Kent County Superior Court
For Plaintiff: Mark. A Pogue, Esq.
For Defendant: Jeffrey S. Brenner, Esq.
This matter came on for trial, Justice Bennett R. Gallo presiding, on March 30, 2015. Previously, this Court granted summary judgment in favor of the Defendant, Home Depot U.S.A., Inc. (Home Depot) as to the claims of the Plaintiffs, Roadepot, LLC and Keyserton, LLC (collectively, Roadepot), leaving only Home Depot's counterclaim for reimbursement and Roadepot's affirmative defenses for trial on March 30, 2015. Specifically, Home Depot seeks reimbursement from Roadepot for all payments it made toward the sewer Fast Track Assessment, so called, from 2005 through 2014. After consideration of the evidence presented at trial, this Court makes the following findings.
Home Depot entered into a lease agreement with Commerce Park Associates 3, LLC (Commerce Park) to lease some twelve acres of improved property in the Town of Coventry, Rhode Island (the Town). The lease between Home Depot and Commerce Park was executed in 2004; Commerce Park served as the landlord, and Home Depot was its tenant. In 2005, Commerce Park sold the property to Roadepot. Accordingly, Roadepot became Home Depot's landlord in 2005.
From October 29, 2005 through 2009, Home Depot paid to the Town all Fast Track Assessments owed on the property. In 2010, the parties filed mutual declaratory judgment actions, each seeking a declaration that the other is obligated to pay the Fast Track Assessment under the lease agreement. During the pendency of this litigation, Home Depot has continued to pay all Fast Track Assessments imposed in an amount totaling $388, 657.21. (Stipulation 1.) Additionally, penalties for late payments have been incurred from 2006 through 2013 in an amount of $16, 847.27. Id.
John Tascione, Home Depot's Director of Real Estate (Tascione), was the only witness to testify at trial. He testified that in October of 2005, Nicholas Cambio-principal of Commerce Park-wrote a letter to Home Depot explaining that he believed the Fast Track Assessment to be an excessive charge and that he intended to challenge its legality. (Ex. 2.) In the meantime, he instructed Home Depot not to pay the Fast Track Assessment as charged. Id. at 1-2. His letter attached a copy of the 2005 Fast Track Assessment bill from the Town, labeled "2005 Sewer Assessment Bill." Id. at 3. Consequently, Home Depot did make payments toward the Fast Track Assessment, but indicated to the Town that its payments were being made "under protest and as a measure of good faith, " specifically because "the property owner . . . notified [Home Depot] that the assessment is being challenged due to [its] excessiveness." (Ex. 4.)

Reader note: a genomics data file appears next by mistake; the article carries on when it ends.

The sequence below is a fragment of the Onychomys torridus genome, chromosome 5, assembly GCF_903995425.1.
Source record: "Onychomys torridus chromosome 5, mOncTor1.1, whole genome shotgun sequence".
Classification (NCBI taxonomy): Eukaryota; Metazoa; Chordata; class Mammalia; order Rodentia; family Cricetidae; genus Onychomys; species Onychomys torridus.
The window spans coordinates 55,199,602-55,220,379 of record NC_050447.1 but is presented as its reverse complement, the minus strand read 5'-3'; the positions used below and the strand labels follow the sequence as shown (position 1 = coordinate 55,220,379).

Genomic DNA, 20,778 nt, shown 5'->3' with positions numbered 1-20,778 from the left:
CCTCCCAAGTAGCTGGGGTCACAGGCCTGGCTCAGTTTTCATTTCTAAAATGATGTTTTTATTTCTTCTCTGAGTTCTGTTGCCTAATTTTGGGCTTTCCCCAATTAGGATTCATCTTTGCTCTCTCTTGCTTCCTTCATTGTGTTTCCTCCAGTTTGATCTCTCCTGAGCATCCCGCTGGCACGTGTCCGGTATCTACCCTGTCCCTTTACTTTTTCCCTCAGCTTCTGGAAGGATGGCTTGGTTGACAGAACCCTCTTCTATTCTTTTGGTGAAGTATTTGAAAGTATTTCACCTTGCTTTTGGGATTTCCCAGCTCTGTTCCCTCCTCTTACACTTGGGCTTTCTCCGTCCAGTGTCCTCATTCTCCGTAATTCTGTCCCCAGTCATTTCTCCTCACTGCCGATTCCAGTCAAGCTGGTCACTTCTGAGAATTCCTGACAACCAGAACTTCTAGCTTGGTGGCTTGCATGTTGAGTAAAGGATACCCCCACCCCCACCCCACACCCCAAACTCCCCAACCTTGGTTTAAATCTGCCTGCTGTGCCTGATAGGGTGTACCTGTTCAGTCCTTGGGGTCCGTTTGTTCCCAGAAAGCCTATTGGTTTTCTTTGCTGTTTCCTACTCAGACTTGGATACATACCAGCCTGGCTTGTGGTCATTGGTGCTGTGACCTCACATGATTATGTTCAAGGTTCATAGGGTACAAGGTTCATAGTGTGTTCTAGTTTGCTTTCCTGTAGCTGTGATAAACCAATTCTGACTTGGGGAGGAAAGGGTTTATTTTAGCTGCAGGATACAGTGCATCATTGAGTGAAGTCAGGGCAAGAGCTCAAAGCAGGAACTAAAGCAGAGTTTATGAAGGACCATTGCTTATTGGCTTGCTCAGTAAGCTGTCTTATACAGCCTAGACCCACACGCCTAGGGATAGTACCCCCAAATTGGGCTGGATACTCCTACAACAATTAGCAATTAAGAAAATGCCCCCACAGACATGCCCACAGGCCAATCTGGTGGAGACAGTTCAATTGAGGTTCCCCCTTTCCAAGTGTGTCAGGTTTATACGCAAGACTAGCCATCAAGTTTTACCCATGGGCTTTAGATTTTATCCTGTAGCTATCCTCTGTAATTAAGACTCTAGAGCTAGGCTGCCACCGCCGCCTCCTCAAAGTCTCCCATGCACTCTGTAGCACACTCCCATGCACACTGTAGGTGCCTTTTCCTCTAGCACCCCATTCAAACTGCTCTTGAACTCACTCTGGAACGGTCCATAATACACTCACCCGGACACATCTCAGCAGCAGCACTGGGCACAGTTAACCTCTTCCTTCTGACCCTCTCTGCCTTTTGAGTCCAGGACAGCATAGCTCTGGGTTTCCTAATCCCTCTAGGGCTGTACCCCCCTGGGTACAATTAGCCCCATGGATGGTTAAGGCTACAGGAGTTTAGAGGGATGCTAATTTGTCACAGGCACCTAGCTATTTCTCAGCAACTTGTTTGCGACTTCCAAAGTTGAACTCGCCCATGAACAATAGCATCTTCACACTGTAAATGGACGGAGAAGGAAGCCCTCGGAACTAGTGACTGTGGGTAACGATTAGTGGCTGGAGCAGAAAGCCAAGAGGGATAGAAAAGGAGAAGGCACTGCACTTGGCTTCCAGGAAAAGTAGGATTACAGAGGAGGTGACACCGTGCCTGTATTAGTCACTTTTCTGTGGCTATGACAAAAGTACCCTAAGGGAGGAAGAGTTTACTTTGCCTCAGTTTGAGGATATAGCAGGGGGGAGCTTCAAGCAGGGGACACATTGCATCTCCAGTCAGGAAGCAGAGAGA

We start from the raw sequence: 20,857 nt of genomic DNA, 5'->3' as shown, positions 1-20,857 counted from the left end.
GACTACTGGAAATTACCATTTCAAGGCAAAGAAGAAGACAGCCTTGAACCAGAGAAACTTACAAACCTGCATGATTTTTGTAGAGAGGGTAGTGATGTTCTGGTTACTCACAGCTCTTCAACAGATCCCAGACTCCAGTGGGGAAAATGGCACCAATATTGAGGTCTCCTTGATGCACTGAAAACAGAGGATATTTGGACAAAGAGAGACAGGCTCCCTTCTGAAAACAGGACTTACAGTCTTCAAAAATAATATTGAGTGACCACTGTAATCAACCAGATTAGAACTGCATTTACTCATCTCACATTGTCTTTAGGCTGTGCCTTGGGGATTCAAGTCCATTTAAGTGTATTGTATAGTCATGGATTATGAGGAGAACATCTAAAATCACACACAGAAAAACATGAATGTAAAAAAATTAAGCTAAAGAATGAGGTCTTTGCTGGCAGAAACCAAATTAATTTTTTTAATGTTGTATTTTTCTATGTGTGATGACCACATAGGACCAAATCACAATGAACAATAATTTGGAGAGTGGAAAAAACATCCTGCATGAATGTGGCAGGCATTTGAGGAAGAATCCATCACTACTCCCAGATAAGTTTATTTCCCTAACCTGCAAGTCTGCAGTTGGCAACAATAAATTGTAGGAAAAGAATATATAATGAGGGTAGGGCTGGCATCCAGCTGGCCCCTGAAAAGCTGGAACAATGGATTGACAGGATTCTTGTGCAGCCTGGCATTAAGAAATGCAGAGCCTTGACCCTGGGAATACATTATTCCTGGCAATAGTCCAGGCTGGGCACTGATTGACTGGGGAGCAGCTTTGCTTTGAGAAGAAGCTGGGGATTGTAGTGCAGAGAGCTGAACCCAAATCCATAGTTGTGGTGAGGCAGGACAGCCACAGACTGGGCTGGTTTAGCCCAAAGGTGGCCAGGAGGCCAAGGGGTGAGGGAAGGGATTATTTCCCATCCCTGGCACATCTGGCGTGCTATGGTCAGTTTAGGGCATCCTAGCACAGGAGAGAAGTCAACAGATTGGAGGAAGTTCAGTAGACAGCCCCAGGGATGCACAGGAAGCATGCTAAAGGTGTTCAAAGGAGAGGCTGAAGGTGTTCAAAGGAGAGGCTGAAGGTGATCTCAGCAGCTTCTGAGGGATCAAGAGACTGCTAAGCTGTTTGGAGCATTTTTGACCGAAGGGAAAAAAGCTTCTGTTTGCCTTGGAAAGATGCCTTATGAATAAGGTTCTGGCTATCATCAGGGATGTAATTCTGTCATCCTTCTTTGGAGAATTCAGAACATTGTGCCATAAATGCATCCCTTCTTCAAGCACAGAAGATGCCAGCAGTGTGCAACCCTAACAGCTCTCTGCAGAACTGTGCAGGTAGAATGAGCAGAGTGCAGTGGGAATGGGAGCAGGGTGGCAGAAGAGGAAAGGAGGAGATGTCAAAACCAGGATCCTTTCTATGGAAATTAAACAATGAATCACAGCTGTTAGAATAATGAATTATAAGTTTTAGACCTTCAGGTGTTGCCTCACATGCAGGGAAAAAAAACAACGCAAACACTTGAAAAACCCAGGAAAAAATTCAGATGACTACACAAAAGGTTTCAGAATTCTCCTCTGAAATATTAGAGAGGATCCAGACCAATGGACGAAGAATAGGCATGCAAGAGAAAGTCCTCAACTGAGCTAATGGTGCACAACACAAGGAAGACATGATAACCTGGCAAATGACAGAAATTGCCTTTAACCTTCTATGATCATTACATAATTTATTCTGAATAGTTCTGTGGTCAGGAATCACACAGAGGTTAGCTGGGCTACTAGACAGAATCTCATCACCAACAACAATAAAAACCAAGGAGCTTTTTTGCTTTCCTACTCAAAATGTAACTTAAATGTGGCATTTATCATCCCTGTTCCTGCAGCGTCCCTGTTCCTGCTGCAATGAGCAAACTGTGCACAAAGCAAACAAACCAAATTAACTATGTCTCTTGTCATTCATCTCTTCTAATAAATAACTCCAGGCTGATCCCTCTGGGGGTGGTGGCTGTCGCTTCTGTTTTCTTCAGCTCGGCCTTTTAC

Home Depot continued to pay the Fast Track Assessment without objection and without contacting Roadepot in 2005, 2006, 2007, and 2008. Tascione testified that a third party vendor made the payments to the Town on Home Depot's behalf and that the vendor mistakenly believed the Fast Track Assessment bills were bills for sewer usage, an expense Home Depot is obligated to pay under the lease. On September 17, 2009, shortly before the 2009 Fast Track Assessment payment became due, Home Depot's property tax accountant, Janet Murray (Murray), faxed a copy of the 2009 Sewer Assessment Bill to Roadepot. (Ex. 6.) The fax cover sheet stated that based on Murray's understanding of the lease, "this bill is [Roadepot's] responsibility to pay." Id. at 1. Tascione verified that Murray's September 17, 2009 fax was the first time that Home Depot gave written notice to Roadepot of its objection to paying the Fast Track Assessment. In response to Murray's fax, counsel for Roadepot wrote a letter to Home Depot on October 20, 2009, in essence asserting that Home Depot, as the tenant, is liable for the Fast Track Assessment. (Ex. 7.) The parties failed to come to an agreement regarding liability, and ultimately, this suit was commenced.
Nevertheless, Home Depot proceeded to make Fast Track Assessment payments in 2009 and in each subsequent year through 2014. (Stipulation 1.) When asked why Home Depot continued to pay the Fast Track Assessment, despite believing it was Roadepot's responsibility and after having communicated that belief to Roadepot directly, Tascione explained that nonpayment could result in liens being placed on the property, could be considered a breach of the lease agreement with Roadepot, or both. Given the adverse potential consequences of nonpayment, Home Depot chose to pay the Fast Track Assessment and to seek reimbursement by way of litigation (as opposed to simply refusing to pay).
Standard of Review